I’m Finally Leaving Pre-Clinicals!

I’m very excited to leave pre-clinicals. To be honest, I was already bored. I guess the problem was tripled because of the Covid-19 break, which meant that I had to read what I already knew over and over again. I wasn’t really getting any new information and the ones I knew were evaporating, which is inevitable. I’m glad it’s all over, though.

The professional exam was definitely out of this world, trust me. We call it MBBS exam. It’s a lot similar to USMLE written by medical students in the US, although there are major differences. Boy, was the exam tough, and I really want to believe it wasn’t just me. For every medical student, MBBS exams are dreaded. One reason is because it determines who crosses over to the next class and who doesn’t. Inevitably and sadly, some people do not make it to the next class. I’ve always wondered the logic behind this, though. For my part, I’ve never really believed such life-changing decisions as who gets to move over to the next class or who gets to be withdrawn should be based on some selected questions printed on an exam sheet.

You could also argue that some people who are eventually withdrawn would have made really good doctors, and some who get to cross over wouldn’t. I’ve always wished there are better ways of testing students and determining their fate in medical school.

Citric acid cycle. One of those things that just never sticks after exam.

Medical school is a lot like an economic caste system. There are upper class students, middle class students, and then lower class students. This division is wholly arbitrary, and, in my opinion, very unnecessary. Again, it is because it is based on some written tests and scores on the board. I know too many people who really know their stuff but just don’t do well in these tests, and some people are so good at cramming they literally ace these tests every time. Just like an economic caste, there is also a struggle for upward mobility in medical school. Some students definitely want to belong to upper class, and so they do this by sometimes putting other people down, intimidating some with information they probably memorized over the night, and other techniques resembling these, just to feel good about themselves. Suffice to say that the often overlooked people in medical school, the ones you may classify as lower class, usually go on to become world-class doctors.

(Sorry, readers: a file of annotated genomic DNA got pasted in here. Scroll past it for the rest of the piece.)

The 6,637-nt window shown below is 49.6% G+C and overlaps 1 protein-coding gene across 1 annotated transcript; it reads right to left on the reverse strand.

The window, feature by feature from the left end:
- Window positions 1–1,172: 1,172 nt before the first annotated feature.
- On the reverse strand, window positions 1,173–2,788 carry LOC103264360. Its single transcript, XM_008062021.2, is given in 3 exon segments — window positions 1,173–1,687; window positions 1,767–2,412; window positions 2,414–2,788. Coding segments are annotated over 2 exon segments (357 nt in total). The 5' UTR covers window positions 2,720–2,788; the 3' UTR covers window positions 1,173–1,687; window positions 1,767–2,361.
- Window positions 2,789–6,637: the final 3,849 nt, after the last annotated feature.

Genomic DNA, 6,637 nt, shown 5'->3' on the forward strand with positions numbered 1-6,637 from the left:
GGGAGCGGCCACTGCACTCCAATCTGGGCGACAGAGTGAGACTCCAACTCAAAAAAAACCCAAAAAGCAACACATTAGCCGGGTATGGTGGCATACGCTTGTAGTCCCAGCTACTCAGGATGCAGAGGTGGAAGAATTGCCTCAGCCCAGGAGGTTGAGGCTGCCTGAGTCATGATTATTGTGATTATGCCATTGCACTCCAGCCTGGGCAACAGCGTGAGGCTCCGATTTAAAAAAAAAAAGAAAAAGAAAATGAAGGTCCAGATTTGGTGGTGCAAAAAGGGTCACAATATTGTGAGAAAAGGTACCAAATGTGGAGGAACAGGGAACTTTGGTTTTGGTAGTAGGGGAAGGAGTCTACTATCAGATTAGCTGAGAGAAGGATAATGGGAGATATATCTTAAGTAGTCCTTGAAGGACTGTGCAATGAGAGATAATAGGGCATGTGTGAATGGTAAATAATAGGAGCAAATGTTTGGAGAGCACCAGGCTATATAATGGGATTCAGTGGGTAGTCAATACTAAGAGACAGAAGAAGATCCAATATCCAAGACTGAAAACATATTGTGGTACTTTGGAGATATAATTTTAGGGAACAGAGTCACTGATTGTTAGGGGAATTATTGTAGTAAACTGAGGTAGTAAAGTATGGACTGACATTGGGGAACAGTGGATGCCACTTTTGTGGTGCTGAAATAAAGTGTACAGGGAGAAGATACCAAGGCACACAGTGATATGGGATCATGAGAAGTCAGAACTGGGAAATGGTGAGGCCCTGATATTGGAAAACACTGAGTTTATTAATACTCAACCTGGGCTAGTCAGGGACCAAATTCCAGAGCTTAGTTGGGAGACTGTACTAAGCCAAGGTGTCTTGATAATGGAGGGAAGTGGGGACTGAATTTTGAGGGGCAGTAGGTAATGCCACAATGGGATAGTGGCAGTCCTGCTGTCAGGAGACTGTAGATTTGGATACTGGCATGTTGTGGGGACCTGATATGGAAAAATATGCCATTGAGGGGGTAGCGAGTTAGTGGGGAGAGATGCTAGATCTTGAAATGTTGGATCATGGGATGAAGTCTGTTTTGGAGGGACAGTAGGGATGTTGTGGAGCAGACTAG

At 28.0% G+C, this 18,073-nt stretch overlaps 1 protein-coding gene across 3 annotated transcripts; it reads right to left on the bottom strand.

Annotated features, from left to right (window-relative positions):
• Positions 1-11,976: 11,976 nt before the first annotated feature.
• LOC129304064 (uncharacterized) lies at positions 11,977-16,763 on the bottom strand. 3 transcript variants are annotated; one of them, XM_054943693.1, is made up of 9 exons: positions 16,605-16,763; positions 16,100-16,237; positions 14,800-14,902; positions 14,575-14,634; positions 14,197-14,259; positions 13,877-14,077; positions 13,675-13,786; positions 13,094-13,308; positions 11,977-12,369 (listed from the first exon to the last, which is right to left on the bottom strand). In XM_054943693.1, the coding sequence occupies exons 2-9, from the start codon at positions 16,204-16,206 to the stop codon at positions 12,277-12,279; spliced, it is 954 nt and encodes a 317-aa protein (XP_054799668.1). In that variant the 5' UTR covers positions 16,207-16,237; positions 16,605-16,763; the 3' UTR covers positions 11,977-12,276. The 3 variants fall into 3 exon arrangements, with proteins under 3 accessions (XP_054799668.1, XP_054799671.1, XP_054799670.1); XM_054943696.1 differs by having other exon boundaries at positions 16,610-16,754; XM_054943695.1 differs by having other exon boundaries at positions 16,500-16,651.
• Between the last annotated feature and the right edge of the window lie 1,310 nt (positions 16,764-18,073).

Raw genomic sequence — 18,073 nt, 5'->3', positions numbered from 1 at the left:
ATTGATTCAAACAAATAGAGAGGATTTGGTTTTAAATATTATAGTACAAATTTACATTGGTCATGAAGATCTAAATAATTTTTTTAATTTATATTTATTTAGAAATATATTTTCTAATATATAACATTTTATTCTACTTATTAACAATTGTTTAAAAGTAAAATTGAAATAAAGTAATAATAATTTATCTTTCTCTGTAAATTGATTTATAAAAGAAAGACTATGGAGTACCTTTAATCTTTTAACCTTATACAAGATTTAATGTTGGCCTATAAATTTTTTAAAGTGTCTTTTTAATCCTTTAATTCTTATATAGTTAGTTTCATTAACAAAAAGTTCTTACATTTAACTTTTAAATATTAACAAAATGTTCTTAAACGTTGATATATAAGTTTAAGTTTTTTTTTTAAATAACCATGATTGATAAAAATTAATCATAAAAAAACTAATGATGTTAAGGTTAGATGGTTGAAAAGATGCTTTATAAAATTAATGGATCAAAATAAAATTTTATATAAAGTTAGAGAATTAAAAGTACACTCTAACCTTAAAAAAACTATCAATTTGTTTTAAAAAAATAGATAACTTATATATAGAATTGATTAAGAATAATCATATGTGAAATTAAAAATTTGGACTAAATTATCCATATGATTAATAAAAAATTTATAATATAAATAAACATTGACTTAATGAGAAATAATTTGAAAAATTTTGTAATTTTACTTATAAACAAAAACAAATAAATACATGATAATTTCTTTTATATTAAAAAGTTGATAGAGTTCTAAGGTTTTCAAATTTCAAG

I think the ratio of things I would miss to things I wouldn’t is like 1:99. Honestly, I didn’t enjoy 99% of the pre-clinical classes. Some of the information, at least to me, were very unnecessary and buggy. We took anatomy, physiology and biochemistry classes. The biochemistry classes were often filled with page-long sketches of structures, metabolic pathways, stuff like that, all of which do very little to improve our clinical prowess. Worse, we usually only remember these information for tests and exams, and they are long gone before we start a new semester. If biochemistry was filled with very little clinical information, anatomy was the complete opposite — it was filled with too many.

Oh, a note on anatomy. In every medical school, a crucial part of anatomy lectures is the practicals performed with human cadavers. (I’d read that some western schools now perform with 3D models. For most, however, real cadavers are still used.) Overtime, my relationship with the cadavers really changed. Initially, I was very tensed and uneasy around them. I don’t know at what point I just got too comfortable, so much that I would finish from the lab and go home and not even think of the once-human specimens we just poked and learnt with. I guess that’s normal.

New things always start wrongly until they become right.

I’m excited about starting clinical classes. It’s a whole new level of medicine; actually, the real thing. For the next few years, I’ll be coming in contact with real patients, making diagnoses, some of which I’ll whisper to myself and some of which I may need to say aloud during ward rounds. Of course, most will be wrong, but it’s the start of a new thing, and new things always start wrongly until they become right.

I can’t wait to be a part of that world of uncertainties.

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Chisom Ogugua

I love coding, technology, entrepreneurship and medicine. I love to document my thoughts on these subjects.